The City Hatch comes equipped with Honda’s signature Ultra Seats (ULTR), allowing the rear seats to be folded flat or flipped up. For motorists, especially for healthcare workers or front liners who are in for the long haul and would need a safe place to take a breather or a quick power nap, there’s the “refresh mode”. When the front seat is slid all the way forward and the head restraints are removed, and the backrest tilted all the way back, the refresh mode allows the front and rear seats to be ergonomically aligned, providing a comfortable place to literally lie down.
Apart from the refresh mode, there’s the “utility mode” (two rear seats folded flat) wherein the hatch can still accommodate two persons and carry large cargo occupying the rear passenger and cargo areas; “long mode” (the front passenger seat fully reclined and rear right passenger seat folded flat), so that the vehicle can carry three persons and take in long items such as surfboards; “tall mode” (rear seats folded up), so that tall items that need to remain upright, such as potted plants, can be safely transported.
Heavier but more fuel efficient?
HCPI disclosed that the City Hatchback is 21 kg heavier than the City Sedan, yet overall, the engine of the new City has exhibited a 3-percent fuel efficiency improvement compared to the previous generation.
“However, as for the fuel efficiency difference (between the sedan and the hatchback), we have yet to acquire the official comparative figures for both models,” said HCPI.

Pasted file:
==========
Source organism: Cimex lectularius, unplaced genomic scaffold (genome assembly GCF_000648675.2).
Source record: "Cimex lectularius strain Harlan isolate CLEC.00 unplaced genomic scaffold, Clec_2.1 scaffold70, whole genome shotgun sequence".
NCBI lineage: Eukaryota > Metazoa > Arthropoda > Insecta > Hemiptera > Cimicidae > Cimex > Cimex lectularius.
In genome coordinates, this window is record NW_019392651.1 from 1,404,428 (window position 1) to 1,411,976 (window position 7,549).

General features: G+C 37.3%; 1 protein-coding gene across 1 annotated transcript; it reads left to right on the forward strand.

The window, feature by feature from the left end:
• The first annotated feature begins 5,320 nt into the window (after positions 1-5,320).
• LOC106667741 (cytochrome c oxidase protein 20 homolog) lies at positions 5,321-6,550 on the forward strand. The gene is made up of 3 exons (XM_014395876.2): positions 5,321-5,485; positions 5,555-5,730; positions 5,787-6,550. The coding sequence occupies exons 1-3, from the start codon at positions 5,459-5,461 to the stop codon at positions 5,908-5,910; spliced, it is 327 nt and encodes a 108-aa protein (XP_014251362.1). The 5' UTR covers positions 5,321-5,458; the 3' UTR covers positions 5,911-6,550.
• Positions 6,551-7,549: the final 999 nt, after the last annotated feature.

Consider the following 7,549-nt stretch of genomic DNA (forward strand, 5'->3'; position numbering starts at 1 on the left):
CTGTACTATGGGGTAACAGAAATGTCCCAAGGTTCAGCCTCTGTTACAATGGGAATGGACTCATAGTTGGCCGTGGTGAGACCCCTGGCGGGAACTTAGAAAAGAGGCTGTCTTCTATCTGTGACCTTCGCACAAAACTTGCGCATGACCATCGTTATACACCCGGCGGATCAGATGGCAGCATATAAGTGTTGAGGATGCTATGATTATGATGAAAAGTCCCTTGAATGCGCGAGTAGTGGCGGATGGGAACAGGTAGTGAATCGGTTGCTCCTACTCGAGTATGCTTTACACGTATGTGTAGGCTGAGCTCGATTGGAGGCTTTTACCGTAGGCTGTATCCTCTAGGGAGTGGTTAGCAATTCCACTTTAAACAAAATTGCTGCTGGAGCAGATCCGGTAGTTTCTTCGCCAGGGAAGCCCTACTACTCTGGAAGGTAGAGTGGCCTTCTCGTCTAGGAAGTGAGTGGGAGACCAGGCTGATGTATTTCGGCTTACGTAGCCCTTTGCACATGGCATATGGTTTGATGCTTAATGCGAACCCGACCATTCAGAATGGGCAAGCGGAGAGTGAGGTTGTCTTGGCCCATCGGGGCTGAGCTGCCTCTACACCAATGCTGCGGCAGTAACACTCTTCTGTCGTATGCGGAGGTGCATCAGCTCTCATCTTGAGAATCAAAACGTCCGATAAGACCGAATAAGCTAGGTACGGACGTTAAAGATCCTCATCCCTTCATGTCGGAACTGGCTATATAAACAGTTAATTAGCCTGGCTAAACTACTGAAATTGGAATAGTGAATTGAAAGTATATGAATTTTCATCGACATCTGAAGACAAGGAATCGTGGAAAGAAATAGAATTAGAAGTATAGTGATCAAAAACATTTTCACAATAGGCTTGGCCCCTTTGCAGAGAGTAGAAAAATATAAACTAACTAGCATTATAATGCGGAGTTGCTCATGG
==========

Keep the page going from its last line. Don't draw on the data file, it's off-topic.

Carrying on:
The all-new City Hatchback rests on the same 2600mm wheelbase of the City sedan. However, the hatch is 21mm taller and 204mm shorter, due to the absence of the rear overhang, giving the hatch a sporty look while still offering a spacious interior.
The City Hatchback is available only with a lone RS variant., and shares RS design elements with the sedan, providing a stronger impression of its sporty characteristics.
Powering the all-new City Hatchback is a 1.5-Liter 4 Cylinder DOHC i-VTEC engine that produces a maximum power output of 121ps at 6,600 rpm and 145 Nm of torque at 4,300 rpm. The engine is mated to a Continuously Variable Transmission (CVT) that comes with paddle shifters for a more engaging drive experience. Honda’s Eco Assist System, which consists of the ECON mode and Eco-Coaching Ambient Light is still available to help promote fuel efficient driving.
Nakamura told the media that “various economic factors and lockdowns have slowed down our growth, making 2021 another challenging year. Nevertheless, we at HCPI remain optimistic as we continue to navigate through these challenging times.”
He continued, “To date, HCPI continues to be one of the top 10 leaders in the automotive industry in 2020 with more than 11,700 units sold. Last October, HCPI introduced two new models, namely the new CR-V and all-new City. The all-new City has sold more than 1,700 units since its introduction. Today, as you have just witnessed, we are further expanding the City model line-up with the introduction of the all-new City Hatchback.”
And just in time for the summer season, bringing us back to Billy Idol’s song, where he mouths, “Don’t be afraid, of the world we made, on a hot summer night.” If you’re lying inside the new City Hatchback, you are at liberty to change that last phrase to “a hatch summer night,” and afterwards listen to some soothing jazz music to finally lull you to sleep.
The all-new Honda City Hatchback is now available at the suggested retail price of P1,115,000. Safeguard duty has been included.